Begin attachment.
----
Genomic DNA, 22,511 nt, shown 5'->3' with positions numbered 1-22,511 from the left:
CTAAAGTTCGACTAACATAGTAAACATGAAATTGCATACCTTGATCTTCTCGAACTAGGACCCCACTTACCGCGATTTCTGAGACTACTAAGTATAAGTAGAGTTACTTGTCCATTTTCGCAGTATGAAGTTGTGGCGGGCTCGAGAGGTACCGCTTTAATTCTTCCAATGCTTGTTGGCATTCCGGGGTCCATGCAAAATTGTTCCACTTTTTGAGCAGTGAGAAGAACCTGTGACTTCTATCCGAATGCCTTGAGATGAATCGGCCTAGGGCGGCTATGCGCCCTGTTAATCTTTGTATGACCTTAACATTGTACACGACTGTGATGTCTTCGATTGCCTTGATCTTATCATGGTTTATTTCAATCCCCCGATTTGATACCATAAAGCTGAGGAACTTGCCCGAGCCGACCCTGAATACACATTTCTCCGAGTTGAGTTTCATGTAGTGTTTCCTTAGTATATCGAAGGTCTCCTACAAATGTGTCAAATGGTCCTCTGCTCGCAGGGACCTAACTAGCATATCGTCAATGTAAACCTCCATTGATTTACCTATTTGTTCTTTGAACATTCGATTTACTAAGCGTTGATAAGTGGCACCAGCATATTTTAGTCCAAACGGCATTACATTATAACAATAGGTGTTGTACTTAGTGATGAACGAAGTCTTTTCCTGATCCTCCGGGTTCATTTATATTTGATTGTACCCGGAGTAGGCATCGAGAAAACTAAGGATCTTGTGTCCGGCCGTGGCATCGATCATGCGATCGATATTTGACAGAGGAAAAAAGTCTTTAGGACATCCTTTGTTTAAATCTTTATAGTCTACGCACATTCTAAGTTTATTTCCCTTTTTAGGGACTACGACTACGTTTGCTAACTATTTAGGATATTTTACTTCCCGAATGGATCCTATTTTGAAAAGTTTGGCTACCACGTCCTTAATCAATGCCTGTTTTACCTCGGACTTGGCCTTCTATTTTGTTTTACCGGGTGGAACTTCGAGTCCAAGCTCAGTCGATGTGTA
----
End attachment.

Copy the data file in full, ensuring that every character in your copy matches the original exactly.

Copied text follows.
Genomic DNA, 22,511 nt, shown 5'->3' with positions numbered 1-22,511 from the left:
CTAAAGTTCGACTAACATAGTAAACATGAAATTGCATACCTTGATCTTCTCGAACTAGGACCCCACTTACCGCGATTTCTGAGACTACTAAGTATAAGTAGAGTTACTTGTCCATTTTCGCAGTATGAAGTTGTGGCGGGCTCGAGAGGTACCGCTTTAATTCTTCCAATGCTTGTTGGCATTCCGGGGTCCATGCAAAATTGTTCCACTTTTTGAGCAGTGAGAAGAACCTGTGACTTCTATCCGAATGCCTTGAGATGAATCGGCCTAGGGCGGCTATGCGCCCTGTTAATCTTTGTATGACCTTAACATTGTACACGACTGTGATGTCTTCGATTGCCTTGATCTTATCATGGTTTATTTCAATCCCCCGATTTGATACCATAAAGCTGAGGAACTTGCCCGAGCCGACCCTGAATACACATTTCTCCGAGTTGAGTTTCATGTAGTGTTTCCTTAGTATATCGAAGGTCTCCTACAAATGTGTCAAATGGTCCTCTGCTCGCAGGGACCTAACTAGCATATCGTCAATGTAAACCTCCATTGATTTACCTATTTGTTCTTTGAACATTCGATTTACTAAGCGTTGATAAGTGGCACCAGCATATTTTAGTCCAAACGGCATTACATTATAACAATAGGTGTTGTACTTAGTGATGAACGAAGTCTTTTCCTGATCCTCCGGGTTCATTTATATTTGATTGTACCCGGAGTAGGCATCGAGAAAACTAAGGATCTTGTGTCCGGCCGTGGCATCGATCATGCGATCGATATTTGACAGAGGAAAAAAGTCTTTAGGACATCCTTTGTTTAAATCTTTATAGTCTACGCACATTCTAAGTTTATTTCCCTTTTTAGGGACTACGACTACGTTTGCTAACTATTTAGGATATTTTACTTCCCGAATGGATCCTATTTTGAAAAGTTTGGCTACCACGTCCTTAATCAATGCCTGTTTTACCTCGGACTTGGCCTTCTATTTTGTTTTACCGGGTGGAACTTCGAGTCCAAGCTCAGTCGATGTGTA